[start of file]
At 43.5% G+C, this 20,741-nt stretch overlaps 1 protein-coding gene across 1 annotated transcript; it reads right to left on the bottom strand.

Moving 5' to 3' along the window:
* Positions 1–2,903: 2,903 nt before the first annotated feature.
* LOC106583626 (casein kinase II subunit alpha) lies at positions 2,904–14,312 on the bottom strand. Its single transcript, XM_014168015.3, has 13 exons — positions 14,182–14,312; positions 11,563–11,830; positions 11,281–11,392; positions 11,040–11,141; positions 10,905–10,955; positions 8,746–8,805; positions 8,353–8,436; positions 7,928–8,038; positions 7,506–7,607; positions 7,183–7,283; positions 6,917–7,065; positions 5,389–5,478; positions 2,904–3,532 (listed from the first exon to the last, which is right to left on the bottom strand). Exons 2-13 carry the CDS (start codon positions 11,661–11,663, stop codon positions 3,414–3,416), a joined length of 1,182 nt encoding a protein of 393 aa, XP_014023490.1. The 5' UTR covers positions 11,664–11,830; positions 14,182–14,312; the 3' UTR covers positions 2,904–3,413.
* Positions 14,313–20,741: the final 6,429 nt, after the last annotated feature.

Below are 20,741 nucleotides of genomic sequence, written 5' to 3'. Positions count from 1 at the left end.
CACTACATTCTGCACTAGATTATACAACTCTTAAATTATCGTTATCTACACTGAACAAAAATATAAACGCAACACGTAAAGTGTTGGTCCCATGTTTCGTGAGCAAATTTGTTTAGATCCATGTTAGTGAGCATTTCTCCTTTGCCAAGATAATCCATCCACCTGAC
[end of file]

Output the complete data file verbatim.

At 43.5% G+C, this 20,741-nt stretch overlaps 1 protein-coding gene across 1 annotated transcript; it reads right to left on the bottom strand.

Moving 5' to 3' along the window:
* Positions 1–2,903: 2,903 nt before the first annotated feature.
* LOC106583626 (casein kinase II subunit alpha) lies at positions 2,904–14,312 on the bottom strand. Its single transcript, XM_014168015.3, has 13 exons — positions 14,182–14,312; positions 11,563–11,830; positions 11,281–11,392; positions 11,040–11,141; positions 10,905–10,955; positions 8,746–8,805; positions 8,353–8,436; positions 7,928–8,038; positions 7,506–7,607; positions 7,183–7,283; positions 6,917–7,065; positions 5,389–5,478; positions 2,904–3,532 (listed from the first exon to the last, which is right to left on the bottom strand). Exons 2-13 carry the CDS (start codon positions 11,661–11,663, stop codon positions 3,414–3,416), a joined length of 1,182 nt encoding a protein of 393 aa, XP_014023490.1. The 5' UTR covers positions 11,664–11,830; positions 14,182–14,312; the 3' UTR covers positions 2,904–3,413.
* Positions 14,313–20,741: the final 6,429 nt, after the last annotated feature.

Below are 20,741 nucleotides of genomic sequence, written 5' to 3'. Positions count from 1 at the left end.
CACTACATTCTGCACTAGATTATACAACTCTTAAATTATCGTTATCTACACTGAACAAAAATATAAACGCAACACGTAAAGTGTTGGTCCCATGTTTCGTGAGCAAATTTGTTTAGATCCATGTTAGTGAGCATTTCTCCTTTGCCAAGATAATCCATCCACCTGAC